You’re on deadline, and you need a public document. The government clerk eyes you suspiciously and snarls “no,” and while you might sue the agency later, for now you would just like to get the record and get out.
Don’t go mental. Get mental.
Persuasion and psychology are keys to reporting. Eric Nalder, Pulitzer Prize-winning investigative reporter for the Seattle Post-Intelligencer, advocates the “art of the interview” to get sources to open their mouths. Likewise, the art of access gets public record custodians to open their files.
We can learn a lot from the “dark side.” Robert Cialdini, a marketing researcher from Arizona State University, has identified what he calls “weapons of influence.” The psychological techniques are used by advertisers, marketers, public relations professionals and government strategists to influence the public — and journalists. Turnabout is fair play.
Below, I adapted Cialdini’s weapons of influence for getting public records. Wield them efficiently and ethically for the public’s good.
When you give something to someone, they feel obliged to reciprocate, often beyond what you gave them. That’s why businesses offer free samples.
Write a feature on the agency — something positive and newsworthy. Then later, when you request records, officials are more likely to comply.
Another reciprocation-based technique is the “rejection-then-retreat” tactic: Ask for a lot, and then cut it in half. “Can I see all documents you have regarding the budget? OK, how about starting with just the expense reports for the past five years?” You are giving up something, so they feel compelled to reciprocate.
Commitment and Consistency
Once people commit to something, they try to stick with it. Expanding on the “rejection-then-retreat” technique, once someone has agreed to provide a limited request, get a commitment for something bigger.
“Could I see what a police report looks like? Great. Can I see what a case file looks like? What does it look like in your computer system? Any chance I could get an electronic copy of reports in Excel for the past year? Shoot, it appears you have all the data for the past 10 years. How about copying that too?”
People are social animals who like to run with the pack. Peer pressure works. “Boy, all the other towns in the county provide this information. I wonder why it isn’t open here?” Put together a list of agencies in your state or in the country that provide the information. What official wants to appear abnormal or deviant?
As much as we hate to admit, people often make decisions based on how a requestor looks. Appearing shady raises suspicions and increases denials.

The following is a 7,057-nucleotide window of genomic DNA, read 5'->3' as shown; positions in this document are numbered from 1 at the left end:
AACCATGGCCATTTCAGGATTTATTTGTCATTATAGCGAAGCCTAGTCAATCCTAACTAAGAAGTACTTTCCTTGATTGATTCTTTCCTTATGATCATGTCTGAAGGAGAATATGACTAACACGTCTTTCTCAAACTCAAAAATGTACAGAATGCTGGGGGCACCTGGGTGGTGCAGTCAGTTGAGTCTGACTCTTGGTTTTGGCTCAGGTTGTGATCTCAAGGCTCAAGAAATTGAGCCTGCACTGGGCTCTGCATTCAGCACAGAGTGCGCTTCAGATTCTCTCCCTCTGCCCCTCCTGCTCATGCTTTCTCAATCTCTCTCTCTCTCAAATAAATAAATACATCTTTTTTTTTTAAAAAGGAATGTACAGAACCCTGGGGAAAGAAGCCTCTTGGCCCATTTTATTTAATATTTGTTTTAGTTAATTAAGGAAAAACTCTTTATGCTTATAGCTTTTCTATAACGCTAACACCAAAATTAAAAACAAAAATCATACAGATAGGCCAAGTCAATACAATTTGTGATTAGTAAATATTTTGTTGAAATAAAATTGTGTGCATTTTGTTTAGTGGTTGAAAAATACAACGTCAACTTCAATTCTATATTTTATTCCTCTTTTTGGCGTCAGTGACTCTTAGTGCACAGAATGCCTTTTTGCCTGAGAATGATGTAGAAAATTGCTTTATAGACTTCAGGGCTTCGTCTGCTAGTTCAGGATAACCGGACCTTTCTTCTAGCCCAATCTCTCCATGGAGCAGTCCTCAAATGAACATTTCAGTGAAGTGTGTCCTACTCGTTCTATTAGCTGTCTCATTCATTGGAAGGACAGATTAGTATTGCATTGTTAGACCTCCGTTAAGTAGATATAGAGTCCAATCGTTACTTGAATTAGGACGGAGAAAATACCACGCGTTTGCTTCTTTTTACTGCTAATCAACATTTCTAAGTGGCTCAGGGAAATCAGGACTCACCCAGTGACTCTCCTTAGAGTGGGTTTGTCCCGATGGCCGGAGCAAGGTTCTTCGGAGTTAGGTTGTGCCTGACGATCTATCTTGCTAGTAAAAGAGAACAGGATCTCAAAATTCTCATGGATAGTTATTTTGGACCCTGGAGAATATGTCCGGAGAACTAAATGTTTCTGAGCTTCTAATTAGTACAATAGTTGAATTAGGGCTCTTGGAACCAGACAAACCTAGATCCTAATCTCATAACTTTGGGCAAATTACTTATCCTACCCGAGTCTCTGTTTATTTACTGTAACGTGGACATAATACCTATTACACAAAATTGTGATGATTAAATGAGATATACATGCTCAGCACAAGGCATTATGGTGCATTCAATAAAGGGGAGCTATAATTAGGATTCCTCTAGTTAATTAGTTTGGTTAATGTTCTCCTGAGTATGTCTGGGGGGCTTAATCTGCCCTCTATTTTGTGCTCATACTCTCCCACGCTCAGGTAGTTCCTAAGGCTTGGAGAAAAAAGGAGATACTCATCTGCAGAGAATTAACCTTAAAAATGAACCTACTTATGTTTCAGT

Therefore, dress and act like your sources. Talk about similar interests. Offer sincere compliments. Disassociate yourself from negative media and people who use information irresponsibly (e.g., spammers, identity thieves).
Authority can increase compliance. If you work for a small company, team with reporters from larger organizations. Cooperative requests increase pressure for release and serve everyone’s interests. However, it might depend on the public official: Big-city media sometimes have it tougher in small towns.
Titles convey authority. Have the request letter co-signed by the editor-in-chief or publisher. Government allies, such as the attorney general, can help.
Also, research has found that authority symbols, such as clothing, height, maleness and nice cars, increase persuasiveness. Unfortunately, that is something out of most journalists’ control, unless the publisher is open to buying a company Porsche in the name of FOI.
Advertisers play on fear by saying their sales are available “for a limited time only.” Likewise, make your request urgent and officials’ response time limited: “I don’t have time to wait until next week for you to check with the city attorney on this. My deadline is in six hours. I’m going to have to write a story for tomorrow morning’s paper explaining that your agency is being secretive. And darn it, I would hate for you to look like you are hiding something when I know you aren’t.”
These techniques might not work every time, but like any reporting tool, they can improve your odds of getting the information you need, when you need it.
David Cuillier, an assistant professor of journalism at the University of Arizona who researches access strategies and public attitudes toward FOI, is vice chairman of SPJ’s FOI Committee and a trainer for SPJ’s Newsroom Training Program. He can be reached at firstname.lastname@example.org